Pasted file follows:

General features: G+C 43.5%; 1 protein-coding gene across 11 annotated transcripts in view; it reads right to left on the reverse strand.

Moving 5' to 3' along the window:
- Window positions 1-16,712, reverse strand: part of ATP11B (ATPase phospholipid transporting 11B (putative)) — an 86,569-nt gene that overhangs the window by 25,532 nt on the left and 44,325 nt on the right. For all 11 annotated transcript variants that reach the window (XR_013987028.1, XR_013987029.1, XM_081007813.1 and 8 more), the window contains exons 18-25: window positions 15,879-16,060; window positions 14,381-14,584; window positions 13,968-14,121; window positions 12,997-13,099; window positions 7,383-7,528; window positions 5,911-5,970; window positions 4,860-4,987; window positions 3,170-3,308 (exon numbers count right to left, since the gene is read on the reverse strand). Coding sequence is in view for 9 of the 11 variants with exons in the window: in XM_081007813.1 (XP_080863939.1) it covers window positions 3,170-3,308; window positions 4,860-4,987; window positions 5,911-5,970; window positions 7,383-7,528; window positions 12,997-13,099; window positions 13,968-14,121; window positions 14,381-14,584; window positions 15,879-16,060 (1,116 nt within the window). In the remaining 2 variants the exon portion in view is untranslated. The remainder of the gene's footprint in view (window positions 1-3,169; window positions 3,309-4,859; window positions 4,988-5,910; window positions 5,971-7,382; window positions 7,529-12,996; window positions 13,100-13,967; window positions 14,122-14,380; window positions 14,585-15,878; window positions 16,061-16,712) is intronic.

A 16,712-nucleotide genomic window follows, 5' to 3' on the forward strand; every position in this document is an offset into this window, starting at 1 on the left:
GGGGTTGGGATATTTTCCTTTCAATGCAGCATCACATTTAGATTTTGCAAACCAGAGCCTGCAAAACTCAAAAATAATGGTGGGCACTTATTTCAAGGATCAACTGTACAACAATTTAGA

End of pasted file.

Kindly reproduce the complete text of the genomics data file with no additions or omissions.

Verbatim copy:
General features: G+C 43.5%; 1 protein-coding gene across 11 annotated transcripts in view; it reads right to left on the reverse strand.

Moving 5' to 3' along the window:
- Window positions 1-16,712, reverse strand: part of ATP11B (ATPase phospholipid transporting 11B (putative)) — an 86,569-nt gene that overhangs the window by 25,532 nt on the left and 44,325 nt on the right. For all 11 annotated transcript variants that reach the window (XR_013987028.1, XR_013987029.1, XM_081007813.1 and 8 more), the window contains exons 18-25: window positions 15,879-16,060; window positions 14,381-14,584; window positions 13,968-14,121; window positions 12,997-13,099; window positions 7,383-7,528; window positions 5,911-5,970; window positions 4,860-4,987; window positions 3,170-3,308 (exon numbers count right to left, since the gene is read on the reverse strand). Coding sequence is in view for 9 of the 11 variants with exons in the window: in XM_081007813.1 (XP_080863939.1) it covers window positions 3,170-3,308; window positions 4,860-4,987; window positions 5,911-5,970; window positions 7,383-7,528; window positions 12,997-13,099; window positions 13,968-14,121; window positions 14,381-14,584; window positions 15,879-16,060 (1,116 nt within the window). In the remaining 2 variants the exon portion in view is untranslated. The remainder of the gene's footprint in view (window positions 1-3,169; window positions 3,309-4,859; window positions 4,988-5,910; window positions 5,971-7,382; window positions 7,529-12,996; window positions 13,100-13,967; window positions 14,122-14,380; window positions 14,585-15,878; window positions 16,061-16,712) is intronic.

A 16,712-nucleotide genomic window follows, 5' to 3' on the forward strand; every position in this document is an offset into this window, starting at 1 on the left:
GGGGTTGGGATATTTTCCTTTCAATGCAGCATCACATTTAGATTTTGCAAACCAGAGCCTGCAAAACTCAAAAATAATGGTGGGCACTTATTTCAAGGATCAACTGTACAACAATTTAGA